Looking to buy a used triathlon bike or used road bike?
Whether you’re in the market for a used triathlon bike or a used road bike, there are a lot of important things to know to make sure that you’re making a good purchase decision. Unlike going to the local bike shop to look for a road bike or triathlon bike, used bikes are a little trickier since you’re at the mercy of whatever you happen to find on your search through the inter-webs. As someone who works at a bike shop, I’m happy to have sold hundreds of new bikes, and through my own personal fleet turnover, sold probably a couple dozen road bikes used. So here are my thoughts on buying a used triathlon bike, or a used road bike (if you’re just looking for information on what to look for with a used road bike, feel free to skip waaaaay ahead to the What To Look for Section).
There are a lot of compelling reasons to buy a triathlon bike. A lot of people will ask me whether buying a triathlon specific bike is useful for a half or a full Ironman, and almost all cases I say absolutely. But the caveat to that is whether or not its worth it, because if you limit your options for a tri specific bike to just new triathlon bikes, then the value proposition for that bike can quickly erode.
I decided to write this blog post because there are lot of really compelling reasons to purchase a USED triathlon bike. The foremost of them being that getting back into training for Ironman Canada 2020 I myself decided to purchase a used Cervelo P3 to train and race on. Triathlon bikes can be prohibitively expensive for all but the most dedicated of athletes. For me, the simple fact of the matter is that I really enjoy riding my road bike and mountain bike as well, and to put all my chips into a triathlon bike would mean that I’d be sacrificing time and money spent on other types of cycling that I really enjoy (and lets face it, mountain biking and road biking are far more fun that staring at the pavement in a TT position).
So, here I’m going to get in to “why go with a triathlon bike”, where and how to find a good used triathlon bike, what to look for, and that perfect balance of how to spend your money to get geared up for the ride.
Why go with a triathlon bike?
When I’m chatting with newcomers to the sport one of the question I get asked most often is whether or not to buy a triathlon bike. There are a ton of webpages and blog posts dedicated to this exact question (here’s a good technical examination of the topic from Wheelworx) so I’m not going to cut too deep into this here, but long story short, if you’re a strong athlete with a background in other sports, chances are you’re leaving a lot of time on the table if you don’t go to a triathlon specific bike.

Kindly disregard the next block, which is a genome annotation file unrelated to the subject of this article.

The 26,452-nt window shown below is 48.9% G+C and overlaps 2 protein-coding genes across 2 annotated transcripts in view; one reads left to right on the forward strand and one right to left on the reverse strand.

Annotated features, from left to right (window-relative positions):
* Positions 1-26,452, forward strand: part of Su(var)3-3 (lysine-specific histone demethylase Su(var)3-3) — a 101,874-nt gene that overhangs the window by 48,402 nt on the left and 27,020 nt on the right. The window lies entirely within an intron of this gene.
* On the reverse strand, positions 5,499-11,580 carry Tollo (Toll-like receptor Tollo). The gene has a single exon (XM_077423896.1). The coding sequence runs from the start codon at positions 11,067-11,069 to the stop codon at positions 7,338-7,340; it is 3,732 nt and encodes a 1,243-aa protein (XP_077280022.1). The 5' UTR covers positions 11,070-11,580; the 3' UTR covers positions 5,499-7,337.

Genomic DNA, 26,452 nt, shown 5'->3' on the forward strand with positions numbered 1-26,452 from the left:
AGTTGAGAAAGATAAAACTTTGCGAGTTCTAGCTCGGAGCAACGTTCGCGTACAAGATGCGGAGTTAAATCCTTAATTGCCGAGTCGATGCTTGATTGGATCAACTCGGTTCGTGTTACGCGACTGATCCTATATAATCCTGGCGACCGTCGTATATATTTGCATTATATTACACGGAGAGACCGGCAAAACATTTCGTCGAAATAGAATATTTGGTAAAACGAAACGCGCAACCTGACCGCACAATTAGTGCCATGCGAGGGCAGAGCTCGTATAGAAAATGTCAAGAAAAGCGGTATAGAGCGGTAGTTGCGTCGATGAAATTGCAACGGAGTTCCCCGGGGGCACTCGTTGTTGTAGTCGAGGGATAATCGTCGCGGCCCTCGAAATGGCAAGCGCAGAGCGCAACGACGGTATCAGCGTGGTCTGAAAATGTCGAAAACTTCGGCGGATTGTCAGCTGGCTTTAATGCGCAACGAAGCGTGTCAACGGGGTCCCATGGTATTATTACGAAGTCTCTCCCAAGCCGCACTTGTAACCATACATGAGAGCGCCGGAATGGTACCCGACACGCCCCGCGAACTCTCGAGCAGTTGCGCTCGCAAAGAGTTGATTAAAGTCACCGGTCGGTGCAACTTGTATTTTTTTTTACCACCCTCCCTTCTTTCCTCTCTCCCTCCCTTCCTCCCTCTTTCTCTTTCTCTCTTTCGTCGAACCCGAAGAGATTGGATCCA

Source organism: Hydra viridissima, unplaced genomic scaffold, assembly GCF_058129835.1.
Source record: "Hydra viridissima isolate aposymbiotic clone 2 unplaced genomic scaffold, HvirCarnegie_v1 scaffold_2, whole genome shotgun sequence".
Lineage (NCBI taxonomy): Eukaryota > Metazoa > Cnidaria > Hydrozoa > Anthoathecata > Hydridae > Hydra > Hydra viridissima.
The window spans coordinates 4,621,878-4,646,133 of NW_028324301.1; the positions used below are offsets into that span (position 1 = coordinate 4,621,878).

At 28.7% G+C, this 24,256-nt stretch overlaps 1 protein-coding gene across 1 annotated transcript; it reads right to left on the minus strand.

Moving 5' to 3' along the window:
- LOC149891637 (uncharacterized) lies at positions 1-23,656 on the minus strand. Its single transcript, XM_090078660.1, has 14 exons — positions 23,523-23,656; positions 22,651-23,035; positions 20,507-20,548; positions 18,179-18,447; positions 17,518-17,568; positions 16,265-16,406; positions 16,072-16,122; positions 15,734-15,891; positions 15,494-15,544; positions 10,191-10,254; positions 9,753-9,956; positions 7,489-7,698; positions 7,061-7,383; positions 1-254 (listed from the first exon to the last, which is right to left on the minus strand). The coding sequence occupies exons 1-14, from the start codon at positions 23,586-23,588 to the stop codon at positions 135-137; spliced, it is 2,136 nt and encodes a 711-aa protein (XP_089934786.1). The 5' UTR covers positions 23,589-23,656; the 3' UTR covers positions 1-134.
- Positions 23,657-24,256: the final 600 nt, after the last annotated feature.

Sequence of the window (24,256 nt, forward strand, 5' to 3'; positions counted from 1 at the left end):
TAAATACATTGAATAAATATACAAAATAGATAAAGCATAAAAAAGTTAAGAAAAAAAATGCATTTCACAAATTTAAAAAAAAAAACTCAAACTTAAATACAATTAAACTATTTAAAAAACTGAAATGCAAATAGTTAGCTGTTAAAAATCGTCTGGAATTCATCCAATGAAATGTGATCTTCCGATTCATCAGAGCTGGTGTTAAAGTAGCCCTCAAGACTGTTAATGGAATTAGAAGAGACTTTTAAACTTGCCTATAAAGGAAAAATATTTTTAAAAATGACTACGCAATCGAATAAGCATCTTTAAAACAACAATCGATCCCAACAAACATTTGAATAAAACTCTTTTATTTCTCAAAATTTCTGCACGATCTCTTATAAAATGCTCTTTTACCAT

But I will share a quick anecdote that lines up pretty well with the link shared above from Wheelworx, two years ago my friend Ian Jeffery and I went head to head at the Havana Half Ironman. Him on a Specialized Shiv with 80mm wheels, and me on a Trek Madone SL6 with 48mm wheels. Ian and I were nearly pound for pound the same weight, and we each put down ~193 watts for the 90km. You can find the link to my Strava activity here, and you can find the link to Ian’s Strava activity here. Ian put 15 minutes into me on 90km the bike course. Now this may not sound like a ton of time but think about what you run specialists would do to take 15 minutes off of your half marathon time, or extrapolate that out to a full Ironman and we’re talking about a 30 minute time difference.
So is this difference worth a new $5000 triathlon bike to you? Maybe it is, maybe it isn’t. But is it worth maybe $1500 to you? Very possibly…
Why go with a USED triathlon bike?
Okay so we’ve done the math around the value proposition of a triathlon bike. Now lets get in to why you may want to go used.
Well, first of all, if you haven’t figured it out already, you’ve chosen one of the most expensive, bougie sports known to man to take up. So there’s that. Getting into triathlon you’re going to be paying for race entries, travel expenses, countless visits to the pool, a wetsuit and goggles and all that stuff, shoes, funny looking triathlon suits, and maybe even a coach. Sure, you could throw a new Trek Speed Concept on to the credit card as well, or foresake your kid’s college savings for a new Cervelo P5X, or you could hit up Facebook Marketplace or Pinkbike and find a bike thats got 95% of the speed at 25% of the cost.
Even on days when I’m selling new bikes at the Ridley’s Cycle I’m often advocating for guests serious about training to spend a little less on the bike and a little more on the accessories. Things like shoes, helmet, pedals, bike pumps, etc, add up. But more importantly I’m often reminding them about the tools that’ll improve their training, things like bike computers, watches, and power meters.
At the end of the day, its not about the bike. Thats a big part of the equation, but powering the bike is an engine, and that engine needs to be measured and monitored. Watches that act as fitness monitors can measure your heart rate and heart rate variability and tell you if you’re in the zone, if you’re overtrained, if you’re underperforming, and all the like. Devices such as powermeters effectively act as the perfectly objective measure of your energy output to tell you whether you’re pushing too hard or not hard enough in training and racing. Together these devices work to optimize your output to the best possible outcome. But a watch like the Garmin fenix 6 will easily run you upwards of $700, a powermeter will run you over $500, and a bike computer will set you back another $300.